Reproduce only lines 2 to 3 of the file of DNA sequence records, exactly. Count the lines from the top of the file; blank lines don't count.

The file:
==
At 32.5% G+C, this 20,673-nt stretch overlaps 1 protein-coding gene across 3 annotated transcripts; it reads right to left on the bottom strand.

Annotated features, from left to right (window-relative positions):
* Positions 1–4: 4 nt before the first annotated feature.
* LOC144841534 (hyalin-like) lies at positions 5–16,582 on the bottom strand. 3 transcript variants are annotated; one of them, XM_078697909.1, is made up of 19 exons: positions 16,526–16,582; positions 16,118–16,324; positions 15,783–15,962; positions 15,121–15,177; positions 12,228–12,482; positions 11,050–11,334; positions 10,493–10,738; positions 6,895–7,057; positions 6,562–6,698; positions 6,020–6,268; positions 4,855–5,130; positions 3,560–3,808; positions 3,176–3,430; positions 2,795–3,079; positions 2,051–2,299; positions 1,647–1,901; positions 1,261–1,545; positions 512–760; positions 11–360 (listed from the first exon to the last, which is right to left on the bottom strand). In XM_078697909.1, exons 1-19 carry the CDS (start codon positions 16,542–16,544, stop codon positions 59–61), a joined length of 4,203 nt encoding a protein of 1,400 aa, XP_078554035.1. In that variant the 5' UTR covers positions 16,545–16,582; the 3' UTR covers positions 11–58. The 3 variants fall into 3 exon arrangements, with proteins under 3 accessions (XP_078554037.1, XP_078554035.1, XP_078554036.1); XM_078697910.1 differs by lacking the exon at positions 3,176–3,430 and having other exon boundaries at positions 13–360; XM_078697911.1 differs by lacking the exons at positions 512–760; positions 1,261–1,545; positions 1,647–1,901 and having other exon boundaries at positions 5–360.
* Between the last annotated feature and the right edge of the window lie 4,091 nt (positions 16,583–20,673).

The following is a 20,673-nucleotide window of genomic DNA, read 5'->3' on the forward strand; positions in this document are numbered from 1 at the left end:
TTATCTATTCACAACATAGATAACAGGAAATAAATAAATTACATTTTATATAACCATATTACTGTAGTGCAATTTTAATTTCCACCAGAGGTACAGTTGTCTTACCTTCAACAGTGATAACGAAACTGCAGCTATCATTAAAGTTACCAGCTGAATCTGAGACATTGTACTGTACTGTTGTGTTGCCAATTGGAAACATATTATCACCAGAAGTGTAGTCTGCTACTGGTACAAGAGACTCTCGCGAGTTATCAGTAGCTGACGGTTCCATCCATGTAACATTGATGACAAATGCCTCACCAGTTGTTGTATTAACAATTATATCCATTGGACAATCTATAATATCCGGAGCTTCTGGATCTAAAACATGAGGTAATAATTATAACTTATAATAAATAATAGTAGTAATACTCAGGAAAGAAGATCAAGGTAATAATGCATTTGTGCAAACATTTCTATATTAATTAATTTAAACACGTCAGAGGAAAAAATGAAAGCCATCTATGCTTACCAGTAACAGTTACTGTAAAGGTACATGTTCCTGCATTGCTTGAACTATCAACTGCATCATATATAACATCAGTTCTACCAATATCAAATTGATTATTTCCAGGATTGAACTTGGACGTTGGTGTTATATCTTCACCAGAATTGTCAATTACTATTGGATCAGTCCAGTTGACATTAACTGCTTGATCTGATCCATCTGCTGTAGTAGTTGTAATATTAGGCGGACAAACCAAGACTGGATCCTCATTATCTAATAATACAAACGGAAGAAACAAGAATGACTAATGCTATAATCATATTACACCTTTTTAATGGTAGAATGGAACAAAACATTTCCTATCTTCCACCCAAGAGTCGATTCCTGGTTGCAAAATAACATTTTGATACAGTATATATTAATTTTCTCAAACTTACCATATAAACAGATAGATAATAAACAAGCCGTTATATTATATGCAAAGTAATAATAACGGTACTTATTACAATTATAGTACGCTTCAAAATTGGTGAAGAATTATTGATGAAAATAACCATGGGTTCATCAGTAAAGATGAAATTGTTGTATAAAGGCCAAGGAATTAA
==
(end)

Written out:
Annotated features, from left to right (window-relative positions):
* Positions 1–4: 4 nt before the first annotated feature.